Marking the moments
Hiddush celebrates Israeli independence and great strides for gender equality
Israel's Day of Indepedence in 2014 marks the 66th anniversary of the date when Israel's founding promise of "freedom of religion and conscience" was declared in the Israeli Declaration of Independence. Hiddush is still work tirelessly to help Israel in fully realizing that promise.
Over 300 women participated in a flash mob against exclusion of women and segregated bus lines in Beit Shemesh. Photo credit: Flash90
For the first time this year, Israel's annual Torch-Lighting Ceremony, which marks the transition from Memorial Day to Independence Day and honors exemplary Israeli citizens, will acknowledge and celebrate women across the religious, political, and social spectrum who have played a significant role in building the State of Israel. Hiddush will echo this laudable sentiment with our own Alternative Torch Ceremony, that has become a Hiddush tradition, and applaud women who play a major role in advancing gender equality in Israel, which is constantly under assault from religious fundamentalist circles.
We are taking an active role in advancing gender equality despite opposition from extremist religious elements in Israeli society. The most recent initiative is a legal demand we sent this week on behalf of Hiddush and other leading organizations in the field of gender equality, challenging the decision of the Ministry of Religious Services to appoint an all-male election committee for Jerusalem's upcoming Chief Rabbi elections. In 2014, these discriminatory practices should be abolished. There is ample legal precedent for gender equality that should be a self-evident principle by now, and we will pursue the matter in the coming weeks.
Increasing success in the battle for gender equality
Another piece of good news for gender equality came a few days ago, when the Israeli Supreme Court ruled on the Egged public bus company's refusal to feature women's faces and bodies on their Jerusalem buses' advertising space. Following a lengthy legal battle, Egged reversed its position, and the Court gave the force of a ruling with the parties' agreement that Egged would now be committed to allow women's faces and bodies on their buses' advertisements.
These important achievements add to Hiddush's victory already merited in successfully pressuring the Ministry of Religious Services to ensure adequate representation of women in Israel's Religious Councils. The most recent development on this front was when the Attorney General acquiesced to Hiddush's position and informed us and the Minister of Religious Services that women must be properly represented in Israel's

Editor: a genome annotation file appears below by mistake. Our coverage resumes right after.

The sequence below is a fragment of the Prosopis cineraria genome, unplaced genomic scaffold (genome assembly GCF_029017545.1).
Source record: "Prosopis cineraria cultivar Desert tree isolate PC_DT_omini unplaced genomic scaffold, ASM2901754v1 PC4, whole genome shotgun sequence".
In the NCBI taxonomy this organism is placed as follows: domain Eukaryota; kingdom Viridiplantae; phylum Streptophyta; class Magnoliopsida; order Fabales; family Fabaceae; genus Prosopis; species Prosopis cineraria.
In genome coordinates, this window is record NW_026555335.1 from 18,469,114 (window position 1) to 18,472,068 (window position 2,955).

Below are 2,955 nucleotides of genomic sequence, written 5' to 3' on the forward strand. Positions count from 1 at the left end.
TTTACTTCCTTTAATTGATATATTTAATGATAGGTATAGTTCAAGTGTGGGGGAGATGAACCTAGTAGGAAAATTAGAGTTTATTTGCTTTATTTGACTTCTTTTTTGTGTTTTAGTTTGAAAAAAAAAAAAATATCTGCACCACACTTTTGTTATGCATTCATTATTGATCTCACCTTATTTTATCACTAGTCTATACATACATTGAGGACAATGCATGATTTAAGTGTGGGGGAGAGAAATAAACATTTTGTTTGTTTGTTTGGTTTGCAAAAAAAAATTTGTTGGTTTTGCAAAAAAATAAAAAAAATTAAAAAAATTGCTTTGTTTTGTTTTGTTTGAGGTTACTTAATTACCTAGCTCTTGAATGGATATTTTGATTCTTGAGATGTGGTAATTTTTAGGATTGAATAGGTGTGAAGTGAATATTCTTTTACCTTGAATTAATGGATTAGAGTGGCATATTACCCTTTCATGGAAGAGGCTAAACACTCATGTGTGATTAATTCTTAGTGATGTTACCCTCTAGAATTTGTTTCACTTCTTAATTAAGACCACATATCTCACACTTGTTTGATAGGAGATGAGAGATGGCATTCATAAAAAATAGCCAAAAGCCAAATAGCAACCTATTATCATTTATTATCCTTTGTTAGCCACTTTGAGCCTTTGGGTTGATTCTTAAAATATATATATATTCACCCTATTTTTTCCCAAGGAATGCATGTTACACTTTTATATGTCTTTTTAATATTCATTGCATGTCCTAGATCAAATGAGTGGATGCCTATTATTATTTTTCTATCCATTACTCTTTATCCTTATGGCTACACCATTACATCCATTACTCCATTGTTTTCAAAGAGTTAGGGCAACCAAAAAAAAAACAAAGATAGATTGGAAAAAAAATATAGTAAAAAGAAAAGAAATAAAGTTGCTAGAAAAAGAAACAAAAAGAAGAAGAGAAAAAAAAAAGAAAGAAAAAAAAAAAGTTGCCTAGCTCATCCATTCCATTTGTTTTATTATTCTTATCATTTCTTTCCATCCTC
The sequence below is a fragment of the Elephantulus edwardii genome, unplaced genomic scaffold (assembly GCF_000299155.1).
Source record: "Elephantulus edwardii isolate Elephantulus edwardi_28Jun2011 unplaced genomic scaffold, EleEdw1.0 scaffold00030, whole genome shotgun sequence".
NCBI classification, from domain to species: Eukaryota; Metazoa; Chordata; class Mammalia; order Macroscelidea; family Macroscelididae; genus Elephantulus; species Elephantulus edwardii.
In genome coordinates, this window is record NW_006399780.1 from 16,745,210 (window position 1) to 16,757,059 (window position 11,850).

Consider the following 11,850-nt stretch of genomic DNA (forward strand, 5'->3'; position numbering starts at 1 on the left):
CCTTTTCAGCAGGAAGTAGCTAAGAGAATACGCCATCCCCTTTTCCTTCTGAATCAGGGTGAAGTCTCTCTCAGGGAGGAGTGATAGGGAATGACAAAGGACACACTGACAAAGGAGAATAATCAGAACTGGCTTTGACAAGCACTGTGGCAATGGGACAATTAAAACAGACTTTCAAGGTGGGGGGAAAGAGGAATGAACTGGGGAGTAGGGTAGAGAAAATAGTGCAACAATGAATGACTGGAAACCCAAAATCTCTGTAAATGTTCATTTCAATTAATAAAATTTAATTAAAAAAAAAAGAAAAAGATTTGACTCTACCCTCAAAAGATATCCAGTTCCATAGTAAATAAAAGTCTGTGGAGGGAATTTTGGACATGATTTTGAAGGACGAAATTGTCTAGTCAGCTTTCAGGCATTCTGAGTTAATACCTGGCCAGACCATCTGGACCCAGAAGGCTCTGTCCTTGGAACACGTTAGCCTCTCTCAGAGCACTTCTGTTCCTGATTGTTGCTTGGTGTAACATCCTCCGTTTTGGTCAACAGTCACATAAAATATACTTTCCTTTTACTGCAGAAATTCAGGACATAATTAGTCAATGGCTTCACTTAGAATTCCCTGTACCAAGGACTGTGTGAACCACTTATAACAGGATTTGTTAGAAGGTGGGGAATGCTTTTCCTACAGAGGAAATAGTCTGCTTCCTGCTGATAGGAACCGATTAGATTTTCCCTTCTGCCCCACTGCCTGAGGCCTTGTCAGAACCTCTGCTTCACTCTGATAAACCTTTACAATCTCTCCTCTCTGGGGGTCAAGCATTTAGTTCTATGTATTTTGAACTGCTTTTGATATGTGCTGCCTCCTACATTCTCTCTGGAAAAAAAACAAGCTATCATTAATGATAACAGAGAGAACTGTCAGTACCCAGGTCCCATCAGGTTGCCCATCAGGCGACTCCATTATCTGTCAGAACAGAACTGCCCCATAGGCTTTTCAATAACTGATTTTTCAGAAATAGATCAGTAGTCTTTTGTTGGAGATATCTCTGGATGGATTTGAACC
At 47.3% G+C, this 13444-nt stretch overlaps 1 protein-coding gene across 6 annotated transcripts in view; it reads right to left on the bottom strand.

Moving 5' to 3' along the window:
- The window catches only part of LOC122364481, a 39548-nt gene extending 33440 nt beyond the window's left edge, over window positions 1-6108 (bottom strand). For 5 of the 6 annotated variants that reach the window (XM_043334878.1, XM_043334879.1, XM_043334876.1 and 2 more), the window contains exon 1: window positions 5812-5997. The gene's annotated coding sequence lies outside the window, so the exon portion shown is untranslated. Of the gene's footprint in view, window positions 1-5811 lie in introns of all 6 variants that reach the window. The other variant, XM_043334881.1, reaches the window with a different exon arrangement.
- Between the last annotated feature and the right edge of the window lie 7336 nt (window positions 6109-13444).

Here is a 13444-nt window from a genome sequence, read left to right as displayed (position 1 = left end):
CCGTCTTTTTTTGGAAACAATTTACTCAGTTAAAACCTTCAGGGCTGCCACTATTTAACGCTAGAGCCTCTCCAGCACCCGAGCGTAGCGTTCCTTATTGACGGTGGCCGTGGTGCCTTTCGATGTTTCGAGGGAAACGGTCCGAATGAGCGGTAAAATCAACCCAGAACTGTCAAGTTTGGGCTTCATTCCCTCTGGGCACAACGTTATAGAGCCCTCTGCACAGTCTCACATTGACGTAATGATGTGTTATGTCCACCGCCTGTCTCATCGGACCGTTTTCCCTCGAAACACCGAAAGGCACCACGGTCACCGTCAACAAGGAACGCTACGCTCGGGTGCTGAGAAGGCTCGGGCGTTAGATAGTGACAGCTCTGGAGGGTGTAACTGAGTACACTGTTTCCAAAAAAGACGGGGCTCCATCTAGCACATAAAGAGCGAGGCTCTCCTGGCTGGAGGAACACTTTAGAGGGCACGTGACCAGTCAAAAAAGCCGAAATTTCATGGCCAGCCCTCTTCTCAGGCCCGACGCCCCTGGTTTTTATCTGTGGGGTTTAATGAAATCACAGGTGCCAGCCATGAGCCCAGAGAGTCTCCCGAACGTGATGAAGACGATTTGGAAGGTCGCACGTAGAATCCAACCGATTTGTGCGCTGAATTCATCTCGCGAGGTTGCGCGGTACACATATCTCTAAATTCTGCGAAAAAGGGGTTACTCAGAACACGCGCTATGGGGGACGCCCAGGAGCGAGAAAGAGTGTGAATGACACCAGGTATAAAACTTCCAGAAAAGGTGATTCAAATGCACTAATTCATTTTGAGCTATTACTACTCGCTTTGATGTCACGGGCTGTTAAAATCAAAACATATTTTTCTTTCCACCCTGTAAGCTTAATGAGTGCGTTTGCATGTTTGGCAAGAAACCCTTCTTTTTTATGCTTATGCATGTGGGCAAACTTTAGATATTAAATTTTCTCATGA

Hiddush works tirelessly to address these challenges and are in excellent company of like-minded organizations with whom we work closely to confront these threats to Israel's soul as a Jewish and democratic state
religious councils and there should be affirmative action practiced to implement this long overdue principle of gender equality even when it comes to religious institutions when they serve in an administrative role.
Challenges still lay ahead
As Israel enters into 67th year, it is important to realize that while there is clearly progress, albeit gradual, there is also an ongoing threat to Israel's rule of law and democratic and Zionist character. We see it manifested against non-Jews, often in the form of vandalism aimed at houses of worship, but frequently we confront it as it was harshly expressed earlier in the week, on Yom Ha'Shoah (Holocaust Remembrance Day). A popular ultra-Orthodox news site posted an article entitled "Zio-Nazis responsible the death of millions in the Holocaust" blaming the pre-state Zionist leadership for the death of millions of Jewish victims of the Nazis.
A few days later, this was followed by another article, focusing on the ultra-Orthodox refusal to abide by the draft law, which aims to draft yeshiva students to the army. It is unbelievable how many grotesque and hateful words were used in the article when describing the Jewish and democratic State of Israel. The article repeatedly uses terms like "apostasy government" and "collaborating with the Satan that threatens the Jewish people" to describe what they called the "impure State of Israel."
Closing our eyes to this reality will not make it go away. At 66, Israel is still facing an existential battle over its core identity as a Jewish and democratic state. There are many who still hope to see Israel become a theocracy and several individuals who hold such views serve in Israel's Knesset and have been welcomed to participate in Israel's government coalitions in the past.
Hiddush works tirelessly to address these challenges and are in excellent company of like-minded organizations with whom we work closely to confront these threats to Israel's soul as a Jewish and democratic state, but we need your support in promoting this critical agenda!